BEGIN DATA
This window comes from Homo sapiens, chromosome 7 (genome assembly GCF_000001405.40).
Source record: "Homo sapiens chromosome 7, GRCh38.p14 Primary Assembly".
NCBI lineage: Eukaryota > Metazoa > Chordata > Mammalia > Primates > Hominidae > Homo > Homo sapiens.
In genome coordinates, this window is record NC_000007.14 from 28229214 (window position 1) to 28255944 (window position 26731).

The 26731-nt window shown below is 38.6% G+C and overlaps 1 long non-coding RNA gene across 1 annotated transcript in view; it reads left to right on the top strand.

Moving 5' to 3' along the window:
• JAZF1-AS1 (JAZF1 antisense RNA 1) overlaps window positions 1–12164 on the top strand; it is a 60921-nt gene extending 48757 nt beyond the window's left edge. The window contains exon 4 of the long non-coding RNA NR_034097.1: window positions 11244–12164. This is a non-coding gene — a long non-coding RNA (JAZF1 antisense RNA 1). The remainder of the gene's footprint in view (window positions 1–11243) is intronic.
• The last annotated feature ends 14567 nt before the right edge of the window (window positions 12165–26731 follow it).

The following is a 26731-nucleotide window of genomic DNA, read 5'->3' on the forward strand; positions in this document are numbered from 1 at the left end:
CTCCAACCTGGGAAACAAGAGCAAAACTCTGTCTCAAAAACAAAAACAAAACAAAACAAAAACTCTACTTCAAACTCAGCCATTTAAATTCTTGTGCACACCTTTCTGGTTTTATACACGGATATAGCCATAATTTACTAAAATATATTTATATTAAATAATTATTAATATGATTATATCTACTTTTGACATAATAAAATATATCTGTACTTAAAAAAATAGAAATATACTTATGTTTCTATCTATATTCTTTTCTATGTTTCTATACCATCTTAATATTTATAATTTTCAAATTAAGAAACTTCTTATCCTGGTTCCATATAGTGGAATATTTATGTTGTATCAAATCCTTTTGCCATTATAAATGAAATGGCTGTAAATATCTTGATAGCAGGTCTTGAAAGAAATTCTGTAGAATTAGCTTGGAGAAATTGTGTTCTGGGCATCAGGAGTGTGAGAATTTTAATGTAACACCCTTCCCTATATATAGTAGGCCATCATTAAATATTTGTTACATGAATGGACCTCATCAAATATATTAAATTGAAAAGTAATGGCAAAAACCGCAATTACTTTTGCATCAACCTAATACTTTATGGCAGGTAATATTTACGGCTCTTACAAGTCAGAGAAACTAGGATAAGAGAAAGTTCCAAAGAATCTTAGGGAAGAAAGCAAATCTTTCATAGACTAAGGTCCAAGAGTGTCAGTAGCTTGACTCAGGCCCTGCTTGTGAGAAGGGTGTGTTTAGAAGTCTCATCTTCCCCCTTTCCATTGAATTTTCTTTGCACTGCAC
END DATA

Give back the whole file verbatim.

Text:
This window comes from Homo sapiens, chromosome 7 (genome assembly GCF_000001405.40).
Source record: "Homo sapiens chromosome 7, GRCh38.p14 Primary Assembly".
NCBI lineage: Eukaryota > Metazoa > Chordata > Mammalia > Primates > Hominidae > Homo > Homo sapiens.
In genome coordinates, this window is record NC_000007.14 from 28229214 (window position 1) to 28255944 (window position 26731).

The 26731-nt window shown below is 38.6% G+C and overlaps 1 long non-coding RNA gene across 1 annotated transcript in view; it reads left to right on the top strand.

Moving 5' to 3' along the window:
• JAZF1-AS1 (JAZF1 antisense RNA 1) overlaps window positions 1–12164 on the top strand; it is a 60921-nt gene extending 48757 nt beyond the window's left edge. The window contains exon 4 of the long non-coding RNA NR_034097.1: window positions 11244–12164. This is a non-coding gene — a long non-coding RNA (JAZF1 antisense RNA 1). The remainder of the gene's footprint in view (window positions 1–11243) is intronic.
• The last annotated feature ends 14567 nt before the right edge of the window (window positions 12165–26731 follow it).

The following is a 26731-nucleotide window of genomic DNA, read 5'->3' on the forward strand; positions in this document are numbered from 1 at the left end:
CTCCAACCTGGGAAACAAGAGCAAAACTCTGTCTCAAAAACAAAAACAAAACAAAACAAAAACTCTACTTCAAACTCAGCCATTTAAATTCTTGTGCACACCTTTCTGGTTTTATACACGGATATAGCCATAATTTACTAAAATATATTTATATTAAATAATTATTAATATGATTATATCTACTTTTGACATAATAAAATATATCTGTACTTAAAAAAATAGAAATATACTTATGTTTCTATCTATATTCTTTTCTATGTTTCTATACCATCTTAATATTTATAATTTTCAAATTAAGAAACTTCTTATCCTGGTTCCATATAGTGGAATATTTATGTTGTATCAAATCCTTTTGCCATTATAAATGAAATGGCTGTAAATATCTTGATAGCAGGTCTTGAAAGAAATTCTGTAGAATTAGCTTGGAGAAATTGTGTTCTGGGCATCAGGAGTGTGAGAATTTTAATGTAACACCCTTCCCTATATATAGTAGGCCATCATTAAATATTTGTTACATGAATGGACCTCATCAAATATATTAAATTGAAAAGTAATGGCAAAAACCGCAATTACTTTTGCATCAACCTAATACTTTATGGCAGGTAATATTTACGGCTCTTACAAGTCAGAGAAACTAGGATAAGAGAAAGTTCCAAAGAATCTTAGGGAAGAAAGCAAATCTTTCATAGACTAAGGTCCAAGAGTGTCAGTAGCTTGACTCAGGCCCTGCTTGTGAGAAGGGTGTGTTTAGAAGTCTCATCTTCCCCCTTTCCATTGAATTTTCTTTGCACTGCAC